St Pius V (1504-72) reforming pope
Born Antonio Ghislieri, of humble origins, near Alessandria in northern Italy, he worked as a shepherd before joining the Dominicans at the age of 14 and took the name Michael.
A keen student, he was ordained in 1528 and for sixteen years taught philosophy and theology at Pavia university.
He then joined the Inquisition, of which in 1558 he was made the head, meanwhile becoming a bishop and cardinal.
In the papal election of 1566 Charles Borromeo successfully lobbied for Ghislieri as a reforming pope.
Pius V soon drastically reduced the papal court, stopped nepotism in the appointment of cardinals and imposed strict sexual morality.
He also standardised the form of the Mass promulgating the 1570 edition of the Roman Missal which remained standard for 400 years until the reform of Vatican II.
Pope Benedict XVI has recently given permission for this form of the Mass to be used again as an extraordinary form of the Mass.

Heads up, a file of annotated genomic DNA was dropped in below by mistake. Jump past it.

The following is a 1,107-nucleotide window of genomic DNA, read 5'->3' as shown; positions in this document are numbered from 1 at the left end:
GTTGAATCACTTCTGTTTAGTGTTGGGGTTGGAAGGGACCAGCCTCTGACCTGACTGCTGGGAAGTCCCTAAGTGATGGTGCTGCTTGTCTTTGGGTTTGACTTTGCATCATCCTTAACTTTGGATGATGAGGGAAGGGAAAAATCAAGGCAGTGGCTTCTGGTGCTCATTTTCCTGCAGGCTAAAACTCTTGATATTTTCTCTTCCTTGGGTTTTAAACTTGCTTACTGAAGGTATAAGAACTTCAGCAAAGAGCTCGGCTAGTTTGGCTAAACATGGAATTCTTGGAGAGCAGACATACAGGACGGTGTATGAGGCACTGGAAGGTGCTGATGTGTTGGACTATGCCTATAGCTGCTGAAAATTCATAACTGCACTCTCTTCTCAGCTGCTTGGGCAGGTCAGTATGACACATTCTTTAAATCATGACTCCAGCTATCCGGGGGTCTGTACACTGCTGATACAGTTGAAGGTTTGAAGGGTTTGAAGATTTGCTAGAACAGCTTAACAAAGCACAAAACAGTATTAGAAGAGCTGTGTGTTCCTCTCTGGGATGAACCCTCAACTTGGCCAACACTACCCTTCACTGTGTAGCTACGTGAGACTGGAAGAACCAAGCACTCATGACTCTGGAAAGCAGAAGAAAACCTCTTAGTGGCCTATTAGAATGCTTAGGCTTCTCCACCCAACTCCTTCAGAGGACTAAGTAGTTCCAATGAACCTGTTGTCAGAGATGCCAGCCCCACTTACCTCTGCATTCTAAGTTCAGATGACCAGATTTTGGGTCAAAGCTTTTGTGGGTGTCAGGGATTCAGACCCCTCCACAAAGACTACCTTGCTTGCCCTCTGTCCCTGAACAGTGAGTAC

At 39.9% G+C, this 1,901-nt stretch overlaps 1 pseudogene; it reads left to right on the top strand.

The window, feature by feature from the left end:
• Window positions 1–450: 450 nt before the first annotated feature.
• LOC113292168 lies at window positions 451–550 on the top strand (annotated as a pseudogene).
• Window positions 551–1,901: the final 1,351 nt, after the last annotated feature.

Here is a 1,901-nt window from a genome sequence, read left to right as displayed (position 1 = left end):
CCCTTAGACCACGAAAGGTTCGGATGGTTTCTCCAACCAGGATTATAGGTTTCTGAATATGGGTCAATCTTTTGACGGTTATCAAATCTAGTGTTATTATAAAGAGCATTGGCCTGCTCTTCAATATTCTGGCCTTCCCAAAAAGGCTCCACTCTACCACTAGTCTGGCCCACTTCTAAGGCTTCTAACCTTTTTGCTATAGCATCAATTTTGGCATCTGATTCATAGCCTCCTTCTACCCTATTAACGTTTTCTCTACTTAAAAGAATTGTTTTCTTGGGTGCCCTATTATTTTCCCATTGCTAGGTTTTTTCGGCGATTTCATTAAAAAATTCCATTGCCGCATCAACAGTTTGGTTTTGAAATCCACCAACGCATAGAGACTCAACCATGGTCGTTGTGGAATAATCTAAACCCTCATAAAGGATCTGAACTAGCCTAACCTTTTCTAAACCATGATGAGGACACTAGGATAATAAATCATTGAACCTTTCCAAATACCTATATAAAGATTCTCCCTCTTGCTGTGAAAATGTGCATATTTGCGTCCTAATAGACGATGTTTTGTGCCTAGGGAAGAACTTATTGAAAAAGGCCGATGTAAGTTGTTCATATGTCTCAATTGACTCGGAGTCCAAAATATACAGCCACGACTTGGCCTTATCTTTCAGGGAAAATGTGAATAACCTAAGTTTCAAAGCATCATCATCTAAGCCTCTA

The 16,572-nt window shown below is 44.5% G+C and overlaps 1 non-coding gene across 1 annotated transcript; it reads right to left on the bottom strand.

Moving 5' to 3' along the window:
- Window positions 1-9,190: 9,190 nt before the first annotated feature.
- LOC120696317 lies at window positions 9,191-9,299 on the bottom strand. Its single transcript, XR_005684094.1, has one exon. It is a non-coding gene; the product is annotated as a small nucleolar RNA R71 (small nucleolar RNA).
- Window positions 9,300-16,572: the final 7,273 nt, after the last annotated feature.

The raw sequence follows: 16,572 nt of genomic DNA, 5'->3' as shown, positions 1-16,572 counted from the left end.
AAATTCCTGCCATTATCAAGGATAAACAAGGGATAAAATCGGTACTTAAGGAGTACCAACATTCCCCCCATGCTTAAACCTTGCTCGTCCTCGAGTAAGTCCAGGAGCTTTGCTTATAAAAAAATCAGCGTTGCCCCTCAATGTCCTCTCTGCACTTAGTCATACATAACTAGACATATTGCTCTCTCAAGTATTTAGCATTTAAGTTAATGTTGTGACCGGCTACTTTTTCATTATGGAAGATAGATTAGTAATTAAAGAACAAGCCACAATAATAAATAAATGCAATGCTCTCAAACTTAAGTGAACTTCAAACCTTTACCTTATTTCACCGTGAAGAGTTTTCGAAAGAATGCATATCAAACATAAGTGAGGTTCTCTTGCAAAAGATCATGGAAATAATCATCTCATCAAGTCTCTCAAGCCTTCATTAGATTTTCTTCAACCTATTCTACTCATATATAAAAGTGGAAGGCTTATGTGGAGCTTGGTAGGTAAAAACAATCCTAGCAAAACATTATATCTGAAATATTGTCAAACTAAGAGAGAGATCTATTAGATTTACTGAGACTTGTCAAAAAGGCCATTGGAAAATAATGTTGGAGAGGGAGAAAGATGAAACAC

Excommunicates Queen Elizabeth of England
By the papal bull, Regnans in Excelsis, dated April 27, 1570, he declared Elizabeth I a heretic and released her subjects from their allegiance to her.
The second part of this was a less-than-wise excessive claim of papal authority in secular matters.
Its effect was to turn Catholics in England and Ireland from religious dissidents to enemies of the state and many had to pay with their lives.
"Holy League" against the Turks
Pope Pius persuaded Spain and Venice to join him in a "holy league" against the Ottoman Turks who at that time controlled the Mediterranean.
With Don John of Austria they defeated the Turks at the Battle of Lepanto in 1571.
Pius attributed the victory to Our Lady and this led to the cult of Our Lady of Victories and the establishment of the feast of Our Lady of the Rosary on 7th October.
Death and memory
Pius was popular with the Romans who admired his inflexible integrity.
He died in 1572 and in 1588 his remains were laid in a magnificent tomb in the Basilica of Saint Mary Major.
He was beatified in 1672 and canonised in 1712.